Pseudomonas aeruginosa is a common cause of lung infection in immune compromised individuals. Studies in humans and mice have demonstrated that P. aeruginosa lung infection is associated with a predominant Th2 immune response, whereas Th1 responses are accompanied by a better pulmonary outcome. Regulatory T cells (Tregs) are a subpopulation of T cells with unique immunologic characteristics that suppress effector T cell functions. Whether Tregs contribute to P. aeruginosa-induced host responses has not been studied previously. We found that P. aeruginosa lung infection induced an increase in natural Treg cells (CD4+CD25+FOXP3+ T cells) in the spleen of mice. To investigate a role of natural CD4+CD25+ Tregs in the host response to P. aeruginosa lung infection in vivo, anti-CD25 Ab was used to deplete endogenous CD4+CD25+ Tregs. Anti-CD25 treatment depleted 90% of CD4+CD25+FOXP3+ cells. Surprisingly, no differences of P. aeruginosa-induced NF-kappaB activation and cytokine/chemokine production (IL-1beta, TNF, IL-6, IL-10, RANTES or MIP-2) were observed between anti-CD25-treated and isotype control Ab-treated animals. Similarly, no differences in lung histology and airway neutrophil infiltration were observed between anti-CD25 and control Ab-treated animals. Furthermore, no difference in survival outcome was found between anti-CD25 and control Ab-treated animals. These data demonstrate that although P. aeruginosa lung infection causes an increase of Tregs, the endogenous natural CD4+CD25+ Treg cells do not contribute significantly to the host response to this bacterium.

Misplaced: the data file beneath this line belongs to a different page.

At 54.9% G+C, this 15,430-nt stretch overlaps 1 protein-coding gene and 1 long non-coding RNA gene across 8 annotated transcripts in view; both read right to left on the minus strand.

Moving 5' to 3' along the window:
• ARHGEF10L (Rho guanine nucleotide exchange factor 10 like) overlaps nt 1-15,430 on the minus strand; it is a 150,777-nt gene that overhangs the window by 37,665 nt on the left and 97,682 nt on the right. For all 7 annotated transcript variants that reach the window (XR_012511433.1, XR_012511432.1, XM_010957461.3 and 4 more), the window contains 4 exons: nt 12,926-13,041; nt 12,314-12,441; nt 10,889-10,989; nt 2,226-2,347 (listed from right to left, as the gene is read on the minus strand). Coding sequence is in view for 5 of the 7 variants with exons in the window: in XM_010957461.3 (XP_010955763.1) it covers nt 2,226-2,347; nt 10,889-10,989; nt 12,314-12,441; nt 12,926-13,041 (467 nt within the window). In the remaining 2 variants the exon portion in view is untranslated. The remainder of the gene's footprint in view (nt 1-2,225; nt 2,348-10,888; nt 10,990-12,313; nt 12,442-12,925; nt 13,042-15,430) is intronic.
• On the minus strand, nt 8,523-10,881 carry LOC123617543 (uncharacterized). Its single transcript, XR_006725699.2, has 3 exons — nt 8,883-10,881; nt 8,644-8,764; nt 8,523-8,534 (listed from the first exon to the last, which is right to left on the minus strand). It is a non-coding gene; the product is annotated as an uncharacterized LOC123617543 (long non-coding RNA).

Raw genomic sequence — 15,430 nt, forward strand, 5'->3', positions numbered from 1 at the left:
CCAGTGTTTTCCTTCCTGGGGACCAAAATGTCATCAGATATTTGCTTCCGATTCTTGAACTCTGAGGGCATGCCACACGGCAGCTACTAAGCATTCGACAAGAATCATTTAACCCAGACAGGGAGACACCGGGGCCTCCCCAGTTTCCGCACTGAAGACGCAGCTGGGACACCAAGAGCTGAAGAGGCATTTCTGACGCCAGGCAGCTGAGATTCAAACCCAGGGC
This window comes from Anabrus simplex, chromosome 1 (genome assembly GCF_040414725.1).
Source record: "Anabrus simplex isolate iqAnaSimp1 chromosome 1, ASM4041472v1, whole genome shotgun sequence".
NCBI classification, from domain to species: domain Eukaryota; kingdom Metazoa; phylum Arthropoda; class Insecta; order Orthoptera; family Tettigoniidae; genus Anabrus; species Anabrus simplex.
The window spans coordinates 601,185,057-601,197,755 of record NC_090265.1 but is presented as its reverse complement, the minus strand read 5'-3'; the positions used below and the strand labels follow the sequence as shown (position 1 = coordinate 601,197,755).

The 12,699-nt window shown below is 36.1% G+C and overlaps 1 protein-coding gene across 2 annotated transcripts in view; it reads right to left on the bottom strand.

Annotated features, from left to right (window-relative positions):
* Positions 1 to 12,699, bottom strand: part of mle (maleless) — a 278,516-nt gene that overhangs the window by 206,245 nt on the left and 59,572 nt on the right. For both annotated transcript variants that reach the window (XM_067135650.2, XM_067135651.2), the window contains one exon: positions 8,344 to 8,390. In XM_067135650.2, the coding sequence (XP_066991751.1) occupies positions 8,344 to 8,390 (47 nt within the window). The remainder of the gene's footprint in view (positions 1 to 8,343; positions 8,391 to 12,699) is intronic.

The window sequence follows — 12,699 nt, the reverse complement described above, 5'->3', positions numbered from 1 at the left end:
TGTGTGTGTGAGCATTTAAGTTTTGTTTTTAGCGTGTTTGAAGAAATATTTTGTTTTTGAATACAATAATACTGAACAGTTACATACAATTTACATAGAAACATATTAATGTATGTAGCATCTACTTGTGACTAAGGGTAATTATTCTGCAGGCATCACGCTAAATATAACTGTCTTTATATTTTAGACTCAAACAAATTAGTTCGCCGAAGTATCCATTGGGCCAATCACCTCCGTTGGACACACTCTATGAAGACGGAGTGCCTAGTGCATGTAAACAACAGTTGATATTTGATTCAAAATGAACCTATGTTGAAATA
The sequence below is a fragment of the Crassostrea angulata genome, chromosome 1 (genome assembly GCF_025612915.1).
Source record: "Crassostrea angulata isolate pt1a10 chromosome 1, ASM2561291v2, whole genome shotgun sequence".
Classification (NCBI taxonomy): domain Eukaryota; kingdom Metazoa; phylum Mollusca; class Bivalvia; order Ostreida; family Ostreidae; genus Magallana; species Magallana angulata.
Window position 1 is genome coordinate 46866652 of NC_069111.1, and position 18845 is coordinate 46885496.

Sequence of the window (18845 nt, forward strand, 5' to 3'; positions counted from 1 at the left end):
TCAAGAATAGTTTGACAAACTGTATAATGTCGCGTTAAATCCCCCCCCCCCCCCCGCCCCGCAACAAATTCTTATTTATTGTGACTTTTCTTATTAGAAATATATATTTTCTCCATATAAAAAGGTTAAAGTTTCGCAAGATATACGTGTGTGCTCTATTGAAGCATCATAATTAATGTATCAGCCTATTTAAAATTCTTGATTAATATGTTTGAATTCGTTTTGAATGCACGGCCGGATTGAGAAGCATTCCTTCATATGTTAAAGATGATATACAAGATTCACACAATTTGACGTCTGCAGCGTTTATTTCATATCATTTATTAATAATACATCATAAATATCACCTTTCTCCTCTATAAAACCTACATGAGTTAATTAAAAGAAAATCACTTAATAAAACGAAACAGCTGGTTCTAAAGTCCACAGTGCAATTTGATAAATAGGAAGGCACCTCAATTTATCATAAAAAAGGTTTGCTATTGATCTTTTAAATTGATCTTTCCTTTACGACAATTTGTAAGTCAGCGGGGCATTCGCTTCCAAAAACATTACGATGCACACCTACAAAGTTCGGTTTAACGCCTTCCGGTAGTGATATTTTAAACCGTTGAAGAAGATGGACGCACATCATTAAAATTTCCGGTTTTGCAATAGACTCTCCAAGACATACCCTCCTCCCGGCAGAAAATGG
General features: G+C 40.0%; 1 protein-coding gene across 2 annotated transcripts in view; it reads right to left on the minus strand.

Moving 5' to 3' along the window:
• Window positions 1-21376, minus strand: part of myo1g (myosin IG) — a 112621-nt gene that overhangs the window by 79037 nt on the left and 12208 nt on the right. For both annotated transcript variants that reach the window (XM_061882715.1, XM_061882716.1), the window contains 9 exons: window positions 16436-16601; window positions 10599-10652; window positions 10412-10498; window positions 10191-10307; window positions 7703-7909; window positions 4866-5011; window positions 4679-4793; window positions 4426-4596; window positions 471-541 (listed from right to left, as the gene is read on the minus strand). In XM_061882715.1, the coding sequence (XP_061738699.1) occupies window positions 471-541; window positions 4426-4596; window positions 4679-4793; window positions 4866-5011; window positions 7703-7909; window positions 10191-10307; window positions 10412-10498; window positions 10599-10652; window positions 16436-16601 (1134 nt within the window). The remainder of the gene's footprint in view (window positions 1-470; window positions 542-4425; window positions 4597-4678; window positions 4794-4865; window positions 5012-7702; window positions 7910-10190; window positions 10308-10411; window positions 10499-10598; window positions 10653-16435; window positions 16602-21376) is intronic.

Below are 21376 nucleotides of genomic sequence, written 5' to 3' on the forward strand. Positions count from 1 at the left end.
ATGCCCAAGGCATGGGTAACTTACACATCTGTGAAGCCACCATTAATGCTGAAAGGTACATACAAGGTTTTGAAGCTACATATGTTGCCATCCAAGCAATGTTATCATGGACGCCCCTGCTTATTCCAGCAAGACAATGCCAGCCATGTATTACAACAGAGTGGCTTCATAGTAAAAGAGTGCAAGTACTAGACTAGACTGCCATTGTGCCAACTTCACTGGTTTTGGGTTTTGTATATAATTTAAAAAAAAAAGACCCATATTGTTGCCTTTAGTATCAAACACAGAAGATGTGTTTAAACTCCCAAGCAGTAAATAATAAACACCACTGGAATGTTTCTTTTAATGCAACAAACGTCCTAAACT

Assuntos
Subunidade alfa de Receptor de Interleucina-2/imunologia , Infecções por Pseudomonas/imunologia , Pseudomonas aeruginosa/imunologia , Linfócitos T Reguladores/imunologia , Linfócitos T Reguladores/metabolismo , Animais , Anticorpos Monoclonais/administração & dosagem , Citocinas/metabolismo , Fatores de Transcrição Forkhead/imunologia , Fatores de Transcrição Forkhead/metabolismo , Pulmão/microbiologia , Pulmão/patologia , Depleção Linfocítica , Masculino , Camundongos , Camundongos Endogâmicos C57BL , NF-kappa B/metabolismo , Ativação de Neutrófilo , Neutrófilos/patologia , Infecções por Pseudomonas/mortalidade , Infecções por Pseudomonas/patologia , Infecções por Pseudomonas/fisiopatologia , Pseudomonas aeruginosa/patogenicidade , Transdução de Sinais , Linfócitos T Reguladores/patologia